Friday, 12 October 2007

exploitation, choice, artistic expression

Unlike many bloggers, I rarely enjoy the writing process. I struggle to translate my inner monologue into intelligible prose that meets my satisfaction. But now seems an appropriate time for me to make an effort to try and put some of my thoughts about current goings on in the blogosphere. I don't feel that I'm necessarily doing my thoughts justice as I get frustrated that I can't follow every thought through to some sort of logical conclusion, but this will have to do.

Three things today - they are related.

1. Until recently I'd never really given any thought to the political correctness or incorrectness of the new vogue of "pr0ns" such as Gastro-pr0n and, in the crafting world, "yarn-pr0n" and the newly-coined(?) "pinnie-pr0n". I thought that they seemed to be neat terms for what is perhaps a relatively new phenomena, or at least a relatively recently observed phenomena, of people gaining pleasure and enjoyment just from viewing beautiful pictures of food or yarn.

I'm not that fussed by pr0n - or so I thought. [I realise that some people view it as an exploitative industry, but I guess I make a distinction between the concept (whatever floats your boat) and the practitioners (consenting adults versus legal or illegal exploitation).] But a week or so ago, a Flickr member added me as a contact. When I looked at her profile (as you do when contacts are made) I discovered that she was a sock fetishist (in a sexual way) and was a member of various "adult only" sounding groups. Flickr warned me that her photos were beyond my comfort zone and so I didn't go any further. I toyed with the idea of blocking her so that she couldn't make any comments on my photos, but didn't. I can't stop her looking unless I make my photos private and I deliberately keep my photos relatively anonymous so that I'm happy for them to be out for all to see. I guess I just couldn't work out whether to be grossed out or just perplexed that anyone would be turned on by my pictures of hand-knitted socks. In the end I guess that it's not doing me any harm. If she starts leaving comments that I don't like then I will reconsider.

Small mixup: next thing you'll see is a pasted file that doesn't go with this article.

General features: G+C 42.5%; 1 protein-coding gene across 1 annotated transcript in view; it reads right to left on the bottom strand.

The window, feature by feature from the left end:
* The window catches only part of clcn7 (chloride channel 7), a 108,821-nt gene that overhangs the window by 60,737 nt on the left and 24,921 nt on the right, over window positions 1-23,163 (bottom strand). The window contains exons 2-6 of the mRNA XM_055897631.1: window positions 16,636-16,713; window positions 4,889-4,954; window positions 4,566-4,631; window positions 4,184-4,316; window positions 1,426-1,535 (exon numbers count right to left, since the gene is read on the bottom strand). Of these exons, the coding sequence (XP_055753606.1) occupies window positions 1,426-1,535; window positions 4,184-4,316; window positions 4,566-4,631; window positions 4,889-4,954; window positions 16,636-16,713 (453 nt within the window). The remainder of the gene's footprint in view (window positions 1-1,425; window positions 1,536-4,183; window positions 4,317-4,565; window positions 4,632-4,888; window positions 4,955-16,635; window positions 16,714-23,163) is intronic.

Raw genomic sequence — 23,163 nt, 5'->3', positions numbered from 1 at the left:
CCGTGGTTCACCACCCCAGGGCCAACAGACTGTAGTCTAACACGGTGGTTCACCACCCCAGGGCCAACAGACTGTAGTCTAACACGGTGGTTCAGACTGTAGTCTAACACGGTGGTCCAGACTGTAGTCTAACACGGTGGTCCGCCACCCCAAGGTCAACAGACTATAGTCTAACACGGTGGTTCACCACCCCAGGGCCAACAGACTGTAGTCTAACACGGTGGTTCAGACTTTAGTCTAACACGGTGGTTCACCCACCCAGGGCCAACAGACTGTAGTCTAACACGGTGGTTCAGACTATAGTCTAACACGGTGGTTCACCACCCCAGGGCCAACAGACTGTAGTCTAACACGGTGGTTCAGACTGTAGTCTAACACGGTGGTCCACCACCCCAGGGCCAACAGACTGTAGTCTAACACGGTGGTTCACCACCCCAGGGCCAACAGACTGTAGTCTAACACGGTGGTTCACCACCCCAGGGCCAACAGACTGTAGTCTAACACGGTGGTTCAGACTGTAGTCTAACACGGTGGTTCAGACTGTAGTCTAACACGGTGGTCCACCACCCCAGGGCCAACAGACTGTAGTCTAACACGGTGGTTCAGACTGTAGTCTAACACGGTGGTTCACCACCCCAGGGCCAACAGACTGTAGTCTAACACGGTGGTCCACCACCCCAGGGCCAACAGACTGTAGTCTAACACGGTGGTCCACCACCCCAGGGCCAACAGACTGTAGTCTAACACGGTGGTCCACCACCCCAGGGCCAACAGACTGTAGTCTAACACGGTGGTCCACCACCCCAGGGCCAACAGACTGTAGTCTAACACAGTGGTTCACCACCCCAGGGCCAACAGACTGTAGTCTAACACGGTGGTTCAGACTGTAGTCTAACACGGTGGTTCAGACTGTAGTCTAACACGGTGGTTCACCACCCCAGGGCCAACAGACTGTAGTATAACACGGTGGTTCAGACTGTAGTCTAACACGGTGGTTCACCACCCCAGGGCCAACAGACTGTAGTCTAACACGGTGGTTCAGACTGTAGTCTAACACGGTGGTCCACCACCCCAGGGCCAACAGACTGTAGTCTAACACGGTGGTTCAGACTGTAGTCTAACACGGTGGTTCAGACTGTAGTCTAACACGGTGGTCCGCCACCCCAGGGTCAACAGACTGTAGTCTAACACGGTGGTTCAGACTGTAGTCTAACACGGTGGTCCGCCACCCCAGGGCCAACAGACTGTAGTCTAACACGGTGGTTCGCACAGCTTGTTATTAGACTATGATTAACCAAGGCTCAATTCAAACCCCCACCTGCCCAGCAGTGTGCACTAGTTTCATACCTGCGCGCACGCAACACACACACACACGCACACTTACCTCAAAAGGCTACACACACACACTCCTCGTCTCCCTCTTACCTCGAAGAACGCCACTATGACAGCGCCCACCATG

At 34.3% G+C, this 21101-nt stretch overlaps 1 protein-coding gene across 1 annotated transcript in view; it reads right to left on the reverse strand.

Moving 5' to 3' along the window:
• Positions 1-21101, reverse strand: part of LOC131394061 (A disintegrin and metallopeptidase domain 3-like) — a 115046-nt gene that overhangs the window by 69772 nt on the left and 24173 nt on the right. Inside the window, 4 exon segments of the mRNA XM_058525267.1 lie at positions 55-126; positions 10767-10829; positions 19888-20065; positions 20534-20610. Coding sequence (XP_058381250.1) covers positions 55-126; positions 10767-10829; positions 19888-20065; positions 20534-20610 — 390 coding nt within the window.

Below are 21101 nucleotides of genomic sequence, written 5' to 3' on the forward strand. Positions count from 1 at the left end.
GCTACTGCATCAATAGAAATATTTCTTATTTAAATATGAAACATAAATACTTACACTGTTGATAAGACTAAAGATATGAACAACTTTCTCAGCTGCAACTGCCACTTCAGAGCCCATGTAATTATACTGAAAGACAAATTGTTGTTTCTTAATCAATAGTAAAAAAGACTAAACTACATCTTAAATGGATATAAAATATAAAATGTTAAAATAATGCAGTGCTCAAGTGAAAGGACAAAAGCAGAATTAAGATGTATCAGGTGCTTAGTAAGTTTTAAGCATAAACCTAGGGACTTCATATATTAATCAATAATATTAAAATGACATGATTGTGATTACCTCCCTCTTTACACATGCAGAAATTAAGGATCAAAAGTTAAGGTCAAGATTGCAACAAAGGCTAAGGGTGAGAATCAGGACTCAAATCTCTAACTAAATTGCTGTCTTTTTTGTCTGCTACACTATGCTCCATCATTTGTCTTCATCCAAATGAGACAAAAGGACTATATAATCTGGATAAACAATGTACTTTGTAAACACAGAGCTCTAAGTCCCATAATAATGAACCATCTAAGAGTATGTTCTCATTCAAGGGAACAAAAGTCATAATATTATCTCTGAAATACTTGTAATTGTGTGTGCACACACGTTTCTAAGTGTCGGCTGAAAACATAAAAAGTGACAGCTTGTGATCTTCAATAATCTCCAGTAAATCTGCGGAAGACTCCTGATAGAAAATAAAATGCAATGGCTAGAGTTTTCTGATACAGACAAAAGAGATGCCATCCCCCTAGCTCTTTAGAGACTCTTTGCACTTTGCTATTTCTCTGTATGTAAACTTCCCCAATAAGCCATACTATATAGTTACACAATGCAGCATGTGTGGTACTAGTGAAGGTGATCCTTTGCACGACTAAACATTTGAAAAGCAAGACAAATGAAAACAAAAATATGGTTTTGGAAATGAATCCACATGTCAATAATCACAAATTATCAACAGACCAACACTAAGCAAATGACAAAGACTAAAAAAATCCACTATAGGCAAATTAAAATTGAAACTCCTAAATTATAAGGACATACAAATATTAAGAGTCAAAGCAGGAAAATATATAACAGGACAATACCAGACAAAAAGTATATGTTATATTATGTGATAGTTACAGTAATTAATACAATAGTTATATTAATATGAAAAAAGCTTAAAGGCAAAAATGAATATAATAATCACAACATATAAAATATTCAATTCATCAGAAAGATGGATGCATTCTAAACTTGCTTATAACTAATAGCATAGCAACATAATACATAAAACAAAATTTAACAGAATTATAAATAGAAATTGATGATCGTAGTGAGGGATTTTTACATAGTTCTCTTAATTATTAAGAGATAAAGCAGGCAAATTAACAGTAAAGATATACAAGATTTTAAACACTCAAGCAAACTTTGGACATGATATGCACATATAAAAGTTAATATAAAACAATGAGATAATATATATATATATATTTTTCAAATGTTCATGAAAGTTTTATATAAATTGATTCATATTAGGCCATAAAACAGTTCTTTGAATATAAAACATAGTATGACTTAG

2. Jane from Yarnstorm is on the publicity trail for her book The Gentle Art of Domesticity. Pop over to her blog to catch up on the goss. She has received some negative reactions from women in the "mainstream" press.
"Women are back in the kitchen doing "women's stuff". How dare they put that pressure on the rest of us? How dare they create illusions of unattainable ideals? Oh the irony of the post-feminist generation taking up all these things that their mothers fought to be free of! "
Women judging women. Women criticizing women. Is this another feminist backlash? I don't think the men give a shit if we're icing cupcakes and knitting dishcloths or not. They'd enjoy the fruits of this craft when it is there, but they are highly unlikely to criticize their partner for not crocheting enough doilies for the house. So women are either doing this because they want to, or because they feel obligated by some "imposed ideal" or expectation put on them by other women. I'd like to think that we are liberated enough that it is the former, but perhaps the critics of Jane's book argue that nobody could possibly want to do these things unless it was under some "misguided" obligation. I guess they're just not interested in baking and knitting and it makes better radio or press-copy to play devil's advocate. The storm in a teacup of controversy will do no harm to Jane's sales as people who are not interested in the "gentle arts" were never going to buy the book in the first instance. I plan to buy a copy.

3. Jane is not the only blogger with a book deal that has arisen out of her online presence. I've noticed the odd instance of comments on other blogs such as "oh... not another blogger publishing a book". I say "good on them". They wouldn't get the deal if the publisher didn't think it was a financially worthwhile exercise. And I have a great of admiration for those with the application and the skill with words to write a whole book. I don't think it is an easy thing to do well.

That's my ramble done for now.

2 comments:

Rachael said...
This comment has been removed by the author.
Rachael said...

In Nursing we use a term "Horizontal Violence", I didn't think I'd ever need to use it in relation to a craft book, but it seems Jane is up against it, hey?
I now want to go and delate every p0rn reference form my blog/flickr/ravelry accounts!